Grandpa—remnants of the mortally wounded pink-iced donut spattered on his enraged face—jumped on the pistol wielding guy and began to chomp on his neck. The man screamed and dropped the pistol which immediately went off. The bullet hit a control panel that promptly dropped Lug Widerlich’s speech-ending grand finale balloons and glitter on his followers. The entire crowd of Luggers erupted in rage and attacked one another in outraged frustration over such an abbreviated ranting from their dear leader.
The throng now ignoring him, Quint pushed another stud and popped up on stage next to the stunned President. He smiled sunnily at him.
“Well that worked out well now didn’t it? Ready to go?”
Widerlich recovered himself quickly. “Go where? I not going anywhere, dimbulb.”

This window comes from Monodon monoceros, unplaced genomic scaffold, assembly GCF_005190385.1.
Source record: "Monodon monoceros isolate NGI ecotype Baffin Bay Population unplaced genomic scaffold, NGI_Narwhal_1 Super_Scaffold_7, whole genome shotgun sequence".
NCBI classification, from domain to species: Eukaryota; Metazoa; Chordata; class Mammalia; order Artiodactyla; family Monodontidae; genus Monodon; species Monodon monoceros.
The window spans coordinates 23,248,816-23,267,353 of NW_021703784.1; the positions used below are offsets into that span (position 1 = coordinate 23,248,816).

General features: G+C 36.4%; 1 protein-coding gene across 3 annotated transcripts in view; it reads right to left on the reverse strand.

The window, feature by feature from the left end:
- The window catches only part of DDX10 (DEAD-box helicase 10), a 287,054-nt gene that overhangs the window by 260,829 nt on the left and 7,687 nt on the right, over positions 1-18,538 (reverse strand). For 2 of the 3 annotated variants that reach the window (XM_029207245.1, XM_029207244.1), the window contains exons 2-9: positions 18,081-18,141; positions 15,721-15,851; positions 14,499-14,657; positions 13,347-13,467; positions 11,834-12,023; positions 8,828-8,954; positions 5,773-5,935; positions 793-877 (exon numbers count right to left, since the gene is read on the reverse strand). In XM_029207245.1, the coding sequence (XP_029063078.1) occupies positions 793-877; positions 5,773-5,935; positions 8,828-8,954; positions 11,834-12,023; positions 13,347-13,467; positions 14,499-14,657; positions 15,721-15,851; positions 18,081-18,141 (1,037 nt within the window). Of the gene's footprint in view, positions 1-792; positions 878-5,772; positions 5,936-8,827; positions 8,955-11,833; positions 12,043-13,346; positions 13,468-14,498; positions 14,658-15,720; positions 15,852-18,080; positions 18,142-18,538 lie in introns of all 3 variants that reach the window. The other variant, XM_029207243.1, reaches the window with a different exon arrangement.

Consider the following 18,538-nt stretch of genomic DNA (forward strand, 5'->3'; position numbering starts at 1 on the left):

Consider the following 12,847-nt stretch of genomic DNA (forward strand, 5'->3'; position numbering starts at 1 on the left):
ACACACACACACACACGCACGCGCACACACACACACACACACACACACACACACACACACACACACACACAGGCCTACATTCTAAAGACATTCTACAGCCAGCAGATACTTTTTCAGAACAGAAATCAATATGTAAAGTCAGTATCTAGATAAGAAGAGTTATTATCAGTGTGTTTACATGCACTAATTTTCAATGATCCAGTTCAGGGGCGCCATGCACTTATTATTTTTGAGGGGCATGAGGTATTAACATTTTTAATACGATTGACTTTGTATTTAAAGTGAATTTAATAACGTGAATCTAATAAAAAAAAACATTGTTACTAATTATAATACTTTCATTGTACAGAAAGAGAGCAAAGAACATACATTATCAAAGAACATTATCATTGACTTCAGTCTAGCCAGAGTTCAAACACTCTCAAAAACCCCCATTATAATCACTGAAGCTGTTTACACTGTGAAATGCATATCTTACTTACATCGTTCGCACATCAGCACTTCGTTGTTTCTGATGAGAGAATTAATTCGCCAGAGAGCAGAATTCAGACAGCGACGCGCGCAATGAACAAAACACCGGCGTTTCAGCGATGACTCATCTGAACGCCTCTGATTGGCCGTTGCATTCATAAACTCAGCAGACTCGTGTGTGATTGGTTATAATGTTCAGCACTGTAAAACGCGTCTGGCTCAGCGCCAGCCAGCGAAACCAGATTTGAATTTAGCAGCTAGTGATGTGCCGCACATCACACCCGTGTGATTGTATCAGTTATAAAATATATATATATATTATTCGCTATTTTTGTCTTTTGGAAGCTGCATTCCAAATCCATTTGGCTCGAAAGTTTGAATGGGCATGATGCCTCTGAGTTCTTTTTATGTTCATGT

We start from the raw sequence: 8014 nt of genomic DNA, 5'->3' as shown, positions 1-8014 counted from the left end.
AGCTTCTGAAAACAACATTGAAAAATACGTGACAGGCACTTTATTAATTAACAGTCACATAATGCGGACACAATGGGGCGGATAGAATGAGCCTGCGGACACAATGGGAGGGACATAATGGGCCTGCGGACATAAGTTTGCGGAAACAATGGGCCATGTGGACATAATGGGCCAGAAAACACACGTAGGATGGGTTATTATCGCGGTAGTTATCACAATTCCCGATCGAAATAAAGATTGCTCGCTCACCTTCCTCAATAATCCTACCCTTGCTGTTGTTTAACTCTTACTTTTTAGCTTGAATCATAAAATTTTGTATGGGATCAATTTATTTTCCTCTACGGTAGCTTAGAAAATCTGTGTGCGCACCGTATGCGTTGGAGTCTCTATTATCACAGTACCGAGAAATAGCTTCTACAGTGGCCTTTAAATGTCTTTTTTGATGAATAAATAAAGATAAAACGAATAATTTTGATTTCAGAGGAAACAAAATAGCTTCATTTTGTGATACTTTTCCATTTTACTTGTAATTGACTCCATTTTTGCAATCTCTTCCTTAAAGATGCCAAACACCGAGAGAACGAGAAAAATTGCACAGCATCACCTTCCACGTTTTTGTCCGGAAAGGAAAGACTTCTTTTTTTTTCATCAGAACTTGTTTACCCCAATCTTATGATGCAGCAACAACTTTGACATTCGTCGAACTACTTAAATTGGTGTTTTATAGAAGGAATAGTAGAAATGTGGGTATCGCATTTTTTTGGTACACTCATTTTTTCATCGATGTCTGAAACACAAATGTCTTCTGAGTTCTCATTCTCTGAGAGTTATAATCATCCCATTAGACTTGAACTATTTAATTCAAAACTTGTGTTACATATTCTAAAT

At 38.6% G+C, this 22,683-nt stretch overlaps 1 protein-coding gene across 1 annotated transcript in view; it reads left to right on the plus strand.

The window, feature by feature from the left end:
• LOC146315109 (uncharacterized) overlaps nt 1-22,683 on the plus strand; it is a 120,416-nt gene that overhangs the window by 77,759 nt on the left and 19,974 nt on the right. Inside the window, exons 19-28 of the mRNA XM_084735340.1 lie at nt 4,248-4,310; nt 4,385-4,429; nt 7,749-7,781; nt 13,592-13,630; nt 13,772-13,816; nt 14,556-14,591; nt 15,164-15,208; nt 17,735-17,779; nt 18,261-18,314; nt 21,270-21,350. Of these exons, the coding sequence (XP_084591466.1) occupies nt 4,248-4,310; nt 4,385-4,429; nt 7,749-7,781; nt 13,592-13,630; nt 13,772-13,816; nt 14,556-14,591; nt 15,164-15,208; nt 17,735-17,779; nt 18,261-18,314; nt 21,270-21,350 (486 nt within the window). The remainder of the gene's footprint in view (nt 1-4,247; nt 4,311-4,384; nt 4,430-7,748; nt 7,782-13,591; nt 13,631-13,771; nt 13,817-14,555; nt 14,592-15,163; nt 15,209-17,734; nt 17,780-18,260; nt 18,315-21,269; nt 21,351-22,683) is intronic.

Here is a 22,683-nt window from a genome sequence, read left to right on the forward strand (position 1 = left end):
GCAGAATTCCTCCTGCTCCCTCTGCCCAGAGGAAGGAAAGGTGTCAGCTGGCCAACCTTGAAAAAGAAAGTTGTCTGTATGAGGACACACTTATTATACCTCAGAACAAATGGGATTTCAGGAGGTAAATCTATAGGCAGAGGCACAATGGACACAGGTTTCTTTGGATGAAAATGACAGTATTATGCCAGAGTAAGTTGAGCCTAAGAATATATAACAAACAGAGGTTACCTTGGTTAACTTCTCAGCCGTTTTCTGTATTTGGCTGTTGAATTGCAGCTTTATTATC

He pointed an index finger at Quint.
“And just who the hell are you? You’re going to pay for making me look ridiculous in front of the rubes.”
Quint laughed. “Oh no my fine specimen. It is I who will be paid, and handsomely. You see, I am Quint Solfanger, a collector and supplier of—”
Widerlich bellowed. “Doesn’t matter. When my people are done with you, you won’t be collecting anything but a disability check. That is, until I cut the funding for that program.”
He signaled to a group of men at the back of the stage sporting long truncheons who quickly came out and surrounded Quint. Smiling, they raised their clubs to strike—Quint pushed another stud and vanished with the President. With their boss and intended victim gone, the frustrated thugs fell on each other in blind fury amidst the drifting balloons and softly falling glitter.
A member of the audience, Rob Tuppy—who had paused from bludgeoning a fellow Lugger with a ceramic statue of Widerlich—saw the scene unfold. Years later working as a headwaiter at a Denny’s in Billings, Montana, Rob would recount that it was, ‘The finest dang finale he ever had the privilege of attending.’
Lug Widerlich woke up inside of what appeared to be a very large canning jar. Quint was looking in at him.